On August 29, 2011, the Department of Health and Human Services Office of Inspector General (“OIG”) issued Advisory Opinion 11-12 in which an operating division of a non-profit corporation (“Requestor”) was seeking an opinion from the OIG regarding its “proposal to enter into arrangements to provide neuro emergency clinical protocols and immediate consultations with stroke neurologists via telemedicine technology to certain community hospitals” (“Proposed Arrangement”). Through its flagship hospital, Requestor provides neuroscience care that is nationally recognized and it aims to expand and increase patients’ access to that care through the Proposed Arrangement.
The Requestor noted that “stroke is the third leading cause of death in the nation and a leading cause of serious, long-term disability.” As such, it is common for community hospitals to transfer suspected stroke patients to comprehensive stroke centers (“Centers”) that are able to treat those patients (this also serves to protect community hospitals legally). Requestor notes that time is of the essence when treating suspected stroke patients. Under the Proposed Arrangement, hospitals with Centers will be able to treat simple stroke cases with telemedicine technology, which will allow treatment to take place at the most effective time while also allowing the hospitals to “free up resources for patients who require the level of tertiary care that the Requestor’s hospital can provide.”
Initially, the Proposed Arrangement would be between the Requestor and certain community hospitals in the Requestor’s service (“Participating Hospitals”) Area with which the Requestor has a pre-existing, significant contractual relationship (“Affiliated Hospitals”). In other words, the initial arrangement’s Participating Hospitals would be comprised solely of currently Affiliated Hospitals. The Requestor proposes to provide, at its own expense, the following to each Participating Hospital: (i) neuro emergency telemedicine technology; (ii) neuro emergency clinical consultations; (iii) acceptance of neruo emergency transfers; and (iv) neuro emergency clinical protocols, training, and medical education (collectively, “Program”). Those hospitals that do not have pre-existing, significant contractual relationships with Requestor (“Non-Affiliated Hospitals”) would be included on a case-by-case basis, taking into account rational access-to-care considerations. The Requestor proposes to enter into written agreements with the Participating Hospitals, such agreements including a two-year term and an exclusivity requirement.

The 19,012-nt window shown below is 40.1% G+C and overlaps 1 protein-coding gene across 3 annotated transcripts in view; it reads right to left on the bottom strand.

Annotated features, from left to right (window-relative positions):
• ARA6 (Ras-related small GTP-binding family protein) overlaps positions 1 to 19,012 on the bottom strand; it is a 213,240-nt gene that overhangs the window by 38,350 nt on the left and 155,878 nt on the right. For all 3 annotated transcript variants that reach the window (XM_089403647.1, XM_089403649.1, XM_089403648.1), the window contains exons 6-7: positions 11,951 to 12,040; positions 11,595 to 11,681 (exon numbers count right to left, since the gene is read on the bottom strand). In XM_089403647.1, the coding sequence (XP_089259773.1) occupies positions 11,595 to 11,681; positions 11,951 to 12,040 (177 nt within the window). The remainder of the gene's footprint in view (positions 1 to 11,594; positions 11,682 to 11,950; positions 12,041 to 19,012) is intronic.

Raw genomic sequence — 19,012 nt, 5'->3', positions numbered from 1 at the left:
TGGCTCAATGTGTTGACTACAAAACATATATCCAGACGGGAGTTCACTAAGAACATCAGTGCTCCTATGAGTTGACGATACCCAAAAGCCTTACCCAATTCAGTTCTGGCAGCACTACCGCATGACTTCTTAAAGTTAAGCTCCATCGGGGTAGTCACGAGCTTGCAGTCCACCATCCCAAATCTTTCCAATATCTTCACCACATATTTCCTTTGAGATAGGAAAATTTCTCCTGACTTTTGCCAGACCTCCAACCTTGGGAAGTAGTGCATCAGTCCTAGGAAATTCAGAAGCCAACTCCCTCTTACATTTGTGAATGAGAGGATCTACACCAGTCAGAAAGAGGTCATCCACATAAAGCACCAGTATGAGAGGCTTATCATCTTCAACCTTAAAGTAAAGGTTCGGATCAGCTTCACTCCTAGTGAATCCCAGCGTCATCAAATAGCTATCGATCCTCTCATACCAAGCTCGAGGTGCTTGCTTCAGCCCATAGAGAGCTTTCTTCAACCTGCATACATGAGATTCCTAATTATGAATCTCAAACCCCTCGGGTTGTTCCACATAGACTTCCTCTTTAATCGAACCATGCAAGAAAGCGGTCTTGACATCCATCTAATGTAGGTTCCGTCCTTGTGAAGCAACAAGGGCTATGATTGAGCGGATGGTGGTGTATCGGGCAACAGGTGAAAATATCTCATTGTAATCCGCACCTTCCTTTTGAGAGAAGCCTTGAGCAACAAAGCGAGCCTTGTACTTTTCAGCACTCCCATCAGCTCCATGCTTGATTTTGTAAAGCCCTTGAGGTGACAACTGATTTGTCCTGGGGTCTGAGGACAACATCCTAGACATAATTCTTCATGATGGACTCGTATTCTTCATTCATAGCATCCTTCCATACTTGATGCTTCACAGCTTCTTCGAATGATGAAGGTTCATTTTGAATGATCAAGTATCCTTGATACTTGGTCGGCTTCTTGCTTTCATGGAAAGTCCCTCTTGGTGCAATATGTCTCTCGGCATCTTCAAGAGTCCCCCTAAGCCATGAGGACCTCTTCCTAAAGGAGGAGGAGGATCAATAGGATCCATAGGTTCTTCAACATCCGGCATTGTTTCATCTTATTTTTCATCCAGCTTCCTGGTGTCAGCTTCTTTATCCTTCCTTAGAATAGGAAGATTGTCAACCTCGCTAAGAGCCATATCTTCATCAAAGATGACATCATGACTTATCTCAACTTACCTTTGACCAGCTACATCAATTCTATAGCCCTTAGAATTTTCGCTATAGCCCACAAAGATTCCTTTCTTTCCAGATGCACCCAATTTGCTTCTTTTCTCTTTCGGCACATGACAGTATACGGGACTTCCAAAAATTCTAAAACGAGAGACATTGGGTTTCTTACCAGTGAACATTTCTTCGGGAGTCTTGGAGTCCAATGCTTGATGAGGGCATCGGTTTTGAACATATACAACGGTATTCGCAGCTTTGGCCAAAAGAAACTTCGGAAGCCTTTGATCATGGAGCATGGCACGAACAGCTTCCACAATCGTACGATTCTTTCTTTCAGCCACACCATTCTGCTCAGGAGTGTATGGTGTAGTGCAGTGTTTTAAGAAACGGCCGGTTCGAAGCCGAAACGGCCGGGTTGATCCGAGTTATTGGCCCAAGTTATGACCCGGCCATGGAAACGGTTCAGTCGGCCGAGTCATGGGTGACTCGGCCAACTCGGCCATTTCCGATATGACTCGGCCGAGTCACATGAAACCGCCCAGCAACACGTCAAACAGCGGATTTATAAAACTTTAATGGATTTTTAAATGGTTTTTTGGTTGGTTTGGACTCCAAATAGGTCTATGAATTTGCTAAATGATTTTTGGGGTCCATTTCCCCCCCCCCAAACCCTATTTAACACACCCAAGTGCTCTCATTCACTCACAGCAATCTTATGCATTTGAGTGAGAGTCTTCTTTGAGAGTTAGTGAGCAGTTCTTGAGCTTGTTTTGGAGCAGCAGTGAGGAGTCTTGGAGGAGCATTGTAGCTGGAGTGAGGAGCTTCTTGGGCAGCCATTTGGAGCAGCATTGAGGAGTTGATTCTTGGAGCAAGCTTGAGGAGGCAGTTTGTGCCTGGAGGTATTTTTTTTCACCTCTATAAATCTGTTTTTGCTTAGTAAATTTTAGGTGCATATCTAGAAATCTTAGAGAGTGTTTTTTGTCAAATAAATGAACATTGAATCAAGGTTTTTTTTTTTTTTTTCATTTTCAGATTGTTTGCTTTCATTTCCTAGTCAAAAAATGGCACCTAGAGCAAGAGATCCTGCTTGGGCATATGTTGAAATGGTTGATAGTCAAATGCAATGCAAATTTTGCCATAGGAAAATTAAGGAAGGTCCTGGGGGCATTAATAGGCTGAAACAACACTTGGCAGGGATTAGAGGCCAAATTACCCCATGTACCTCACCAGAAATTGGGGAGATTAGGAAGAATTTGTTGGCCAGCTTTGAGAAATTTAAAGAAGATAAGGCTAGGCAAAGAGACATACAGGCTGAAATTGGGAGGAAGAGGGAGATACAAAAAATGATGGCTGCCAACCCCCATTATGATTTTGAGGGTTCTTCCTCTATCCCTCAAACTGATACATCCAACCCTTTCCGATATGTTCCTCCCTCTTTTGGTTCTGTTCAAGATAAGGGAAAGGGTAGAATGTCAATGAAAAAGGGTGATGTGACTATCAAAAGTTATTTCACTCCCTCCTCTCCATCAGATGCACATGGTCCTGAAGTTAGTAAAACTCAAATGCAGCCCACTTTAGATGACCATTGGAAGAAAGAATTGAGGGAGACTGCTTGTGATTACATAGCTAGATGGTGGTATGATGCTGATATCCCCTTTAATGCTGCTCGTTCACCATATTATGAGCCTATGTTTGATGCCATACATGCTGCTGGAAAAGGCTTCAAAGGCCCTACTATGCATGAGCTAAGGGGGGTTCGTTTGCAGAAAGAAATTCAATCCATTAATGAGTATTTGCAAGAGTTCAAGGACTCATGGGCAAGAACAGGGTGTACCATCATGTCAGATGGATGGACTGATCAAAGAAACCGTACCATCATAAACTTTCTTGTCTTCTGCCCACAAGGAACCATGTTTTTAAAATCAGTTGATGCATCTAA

The OIG determined that the Proposed Arrangement adequately reduced risk of improper payments for referrals for the following reasons:
- The Requestor would likely not generate considerable referrals as neither the Participating Hospitals nor the physicians would be required or encouraged to refer patients to Requestor’s hospital and no emergency physician would receive additional compensation under the Program. In fact, physicians are free to refer patients to facilities other than the Requestor’s hospital. Moreover, one of the objectives of the Proposed Arrangements is to reduce the number of transfers of stroke patients to Requestor’s hospital.
- Initially, the Proposed Arrangement would only be available to Affiliated Hospitals. When resources permit, Non-Affiliated Hospitals would be included in the Program based on rational access-to-care considerations.
- The primary beneficiaries of the Program would be the stroke patients.
- Neither the Requestor nor any Participating Hospital would be required to engage in any marketing activities and each would be responsible for its own marketing.
- It is unlikely that the Proposed Arrangement would result in increased costs to the Federal healthcare programs.